SMT Manufacturing Process:5 Steps You Need to Know

1. SMC and PCB Preparation

This is the preliminary stage where the SMCs are selected and PCB designed. The board usually contains flat, commonly silver, tin-lead, or gold plated copper pads devoid of holes, called solder pads. Solder pads support the pins of the components like transistors and chips.

Another vital tool is the stencil, which is used to provide a fixed position for the next phase of the process (solder paste printing), according to the predetermined positions of solder pads on the PCB. These materials, along with others that are to be used in the manufacturing process must be properly examined for flaws.

2. Solder Paste Printing

This is a critical phase in the SMT process. During this phase, a printer applies solder paste using the prepared stencil and squeegee (a tool for cleaning in printing) at an angle ranging from 45° to 60°. Solder paste is a putty-like mixture of powdered metal solder and sticky flux. The flux serves as a temporary glue to hold the surface mount components in place as well as cleansing the soldering surfaces of impurities and oxidation.

The solder paste, on the other hand, is used to connect the SMC and solder pads on the PCB. It is pertinent that each pad is coated in the correct quantity of paste. Otherwise, there will be no connection established when the solder is melted in the reflow oven. In the electronics manufacturing industry, a reflow oven is an electronic heating device used in surface mount technology (SMT) to place electronic components on printed circuit boards (PCBs).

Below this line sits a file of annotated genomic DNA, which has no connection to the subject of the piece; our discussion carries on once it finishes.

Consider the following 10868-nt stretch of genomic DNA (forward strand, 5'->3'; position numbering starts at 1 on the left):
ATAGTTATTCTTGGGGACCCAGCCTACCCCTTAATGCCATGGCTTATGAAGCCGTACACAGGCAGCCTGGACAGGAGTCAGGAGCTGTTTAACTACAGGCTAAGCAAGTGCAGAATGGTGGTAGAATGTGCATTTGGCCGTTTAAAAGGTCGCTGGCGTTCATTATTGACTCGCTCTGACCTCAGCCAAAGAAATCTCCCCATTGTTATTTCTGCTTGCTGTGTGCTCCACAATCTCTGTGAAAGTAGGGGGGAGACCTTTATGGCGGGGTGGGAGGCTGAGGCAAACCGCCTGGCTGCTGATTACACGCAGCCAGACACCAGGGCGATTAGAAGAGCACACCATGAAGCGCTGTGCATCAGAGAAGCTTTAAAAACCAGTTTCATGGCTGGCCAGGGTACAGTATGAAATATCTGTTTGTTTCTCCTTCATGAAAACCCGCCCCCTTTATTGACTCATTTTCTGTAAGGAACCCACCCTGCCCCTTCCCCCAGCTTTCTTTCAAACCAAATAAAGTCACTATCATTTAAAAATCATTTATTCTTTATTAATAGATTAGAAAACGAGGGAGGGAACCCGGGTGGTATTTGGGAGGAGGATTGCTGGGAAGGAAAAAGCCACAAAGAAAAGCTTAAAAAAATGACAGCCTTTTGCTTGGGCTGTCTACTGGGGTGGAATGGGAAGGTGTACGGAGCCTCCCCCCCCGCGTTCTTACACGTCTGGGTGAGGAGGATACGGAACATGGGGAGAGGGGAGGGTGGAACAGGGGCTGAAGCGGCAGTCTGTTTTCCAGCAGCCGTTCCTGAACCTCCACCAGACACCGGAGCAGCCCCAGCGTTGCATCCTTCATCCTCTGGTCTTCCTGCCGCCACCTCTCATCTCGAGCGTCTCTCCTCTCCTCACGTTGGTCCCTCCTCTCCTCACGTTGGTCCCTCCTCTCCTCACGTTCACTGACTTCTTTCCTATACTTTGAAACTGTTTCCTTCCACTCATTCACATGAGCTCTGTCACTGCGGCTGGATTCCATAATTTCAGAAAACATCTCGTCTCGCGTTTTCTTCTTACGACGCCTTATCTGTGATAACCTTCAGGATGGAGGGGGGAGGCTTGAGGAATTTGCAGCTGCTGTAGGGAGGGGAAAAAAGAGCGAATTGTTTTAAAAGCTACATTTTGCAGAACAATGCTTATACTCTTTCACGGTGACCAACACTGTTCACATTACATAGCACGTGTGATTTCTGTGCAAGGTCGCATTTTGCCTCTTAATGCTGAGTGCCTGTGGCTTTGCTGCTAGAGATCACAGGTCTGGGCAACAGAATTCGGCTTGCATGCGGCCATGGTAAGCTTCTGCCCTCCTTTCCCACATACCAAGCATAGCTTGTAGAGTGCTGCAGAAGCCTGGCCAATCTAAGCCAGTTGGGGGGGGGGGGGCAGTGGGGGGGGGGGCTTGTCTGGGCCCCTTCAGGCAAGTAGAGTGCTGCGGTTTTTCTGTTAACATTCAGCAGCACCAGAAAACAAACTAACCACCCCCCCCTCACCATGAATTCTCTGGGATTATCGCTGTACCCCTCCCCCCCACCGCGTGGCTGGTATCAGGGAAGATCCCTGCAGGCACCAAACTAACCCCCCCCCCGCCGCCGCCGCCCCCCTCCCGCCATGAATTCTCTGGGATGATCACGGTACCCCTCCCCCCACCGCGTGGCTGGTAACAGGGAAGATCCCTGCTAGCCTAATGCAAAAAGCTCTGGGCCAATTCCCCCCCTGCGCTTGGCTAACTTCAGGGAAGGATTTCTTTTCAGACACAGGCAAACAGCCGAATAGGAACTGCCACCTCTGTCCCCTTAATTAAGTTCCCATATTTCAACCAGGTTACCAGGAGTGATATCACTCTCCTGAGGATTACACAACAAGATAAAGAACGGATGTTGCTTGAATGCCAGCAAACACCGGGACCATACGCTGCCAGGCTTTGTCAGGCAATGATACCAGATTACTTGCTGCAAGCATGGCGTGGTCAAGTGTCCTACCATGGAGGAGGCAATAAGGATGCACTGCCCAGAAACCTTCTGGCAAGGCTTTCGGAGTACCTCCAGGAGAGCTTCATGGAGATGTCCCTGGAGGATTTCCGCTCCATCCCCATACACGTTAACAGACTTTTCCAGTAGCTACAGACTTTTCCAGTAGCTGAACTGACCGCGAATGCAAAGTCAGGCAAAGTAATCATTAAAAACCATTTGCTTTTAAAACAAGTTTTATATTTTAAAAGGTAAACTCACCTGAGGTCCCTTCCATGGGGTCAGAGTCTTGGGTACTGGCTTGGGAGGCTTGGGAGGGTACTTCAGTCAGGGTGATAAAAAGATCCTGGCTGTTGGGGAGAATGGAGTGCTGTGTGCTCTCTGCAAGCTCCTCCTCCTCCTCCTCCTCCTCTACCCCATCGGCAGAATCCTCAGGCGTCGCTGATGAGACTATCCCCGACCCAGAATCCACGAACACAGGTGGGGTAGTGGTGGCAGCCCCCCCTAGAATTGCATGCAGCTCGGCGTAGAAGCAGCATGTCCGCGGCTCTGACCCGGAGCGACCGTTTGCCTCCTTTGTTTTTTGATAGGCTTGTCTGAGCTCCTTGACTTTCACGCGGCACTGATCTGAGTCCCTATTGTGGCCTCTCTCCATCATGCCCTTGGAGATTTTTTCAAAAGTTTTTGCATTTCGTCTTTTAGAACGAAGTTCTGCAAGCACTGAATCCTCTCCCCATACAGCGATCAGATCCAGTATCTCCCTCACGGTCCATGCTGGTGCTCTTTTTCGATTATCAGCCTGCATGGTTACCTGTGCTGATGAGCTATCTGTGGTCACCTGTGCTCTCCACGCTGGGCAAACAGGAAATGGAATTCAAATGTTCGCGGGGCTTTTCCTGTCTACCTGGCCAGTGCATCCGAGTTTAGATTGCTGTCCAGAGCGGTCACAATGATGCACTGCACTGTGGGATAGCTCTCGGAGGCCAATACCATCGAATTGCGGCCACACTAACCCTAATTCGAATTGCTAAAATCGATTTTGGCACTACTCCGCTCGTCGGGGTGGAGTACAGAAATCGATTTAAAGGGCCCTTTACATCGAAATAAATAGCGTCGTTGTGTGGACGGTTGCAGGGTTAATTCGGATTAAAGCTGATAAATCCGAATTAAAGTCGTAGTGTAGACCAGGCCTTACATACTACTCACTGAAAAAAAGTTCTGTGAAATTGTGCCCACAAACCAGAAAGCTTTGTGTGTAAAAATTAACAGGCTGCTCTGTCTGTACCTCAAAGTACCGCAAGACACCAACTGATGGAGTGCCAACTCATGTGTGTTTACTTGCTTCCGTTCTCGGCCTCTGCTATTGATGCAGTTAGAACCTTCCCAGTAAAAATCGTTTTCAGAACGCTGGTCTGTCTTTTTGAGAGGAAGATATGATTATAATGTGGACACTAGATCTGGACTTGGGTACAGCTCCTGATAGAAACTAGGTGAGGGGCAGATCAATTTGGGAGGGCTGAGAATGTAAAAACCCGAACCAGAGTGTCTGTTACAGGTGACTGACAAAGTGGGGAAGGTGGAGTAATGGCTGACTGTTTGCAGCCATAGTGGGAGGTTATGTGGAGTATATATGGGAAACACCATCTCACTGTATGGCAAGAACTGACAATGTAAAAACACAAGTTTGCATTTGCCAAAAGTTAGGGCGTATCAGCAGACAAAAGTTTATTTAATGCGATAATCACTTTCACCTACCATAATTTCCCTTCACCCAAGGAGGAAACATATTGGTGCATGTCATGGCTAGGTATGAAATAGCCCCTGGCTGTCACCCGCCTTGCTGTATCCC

3. Components Placement

Next, pick-and-place machines are used to mount components on the PCB. Each component is removed from its packaging using a vacuum or a gripper nozzle, and the placement machine places it in its designed location. The PCB is carried on a conveyor belt while the electronic components are placed on it by the quick and accurate machines, some of which can place 80,000 individual components per hour.

Accuracy is required in this process because any erroneous placement soldered into a position can be costly and time-consuming to rework.

4. Reflow Soldering

After SMCs are placed, the PCB is then conveyed into the reflow soldering oven, where it passes through the following zones to undergo the soldering process:

Preheat zone: this is the first zone in the oven, where the temperature of the board and all the attached components is raised simultaneously and gradually. Temperature is cranked up at the rate of 1.0℃-2.0℃ per second until it enters 140℃-160℃.

Soak zone: here, the board will be kept at a temperature between 140℃ and 160℃ for 60-90 seconds.

Reflow zone: the boards then enter a zone where the temperature is ramped up at 1.0℃-2.0℃ per second to the maximum of 210℃-230℃ to melt the tin in the solder paste, welding the component leads to the pads on the PCB. While this is going on, the components are kept in place by the surface tension of the molten solder.

Cooling zone: this is the final section that ensures solder freezes upon exiting the heating zone to avoid joint defects.

If the printed circuit board is double-sided then these processes may be repeated using either solder paste or glue to hold the SMCs in place.

5. Cleaning and Inspection

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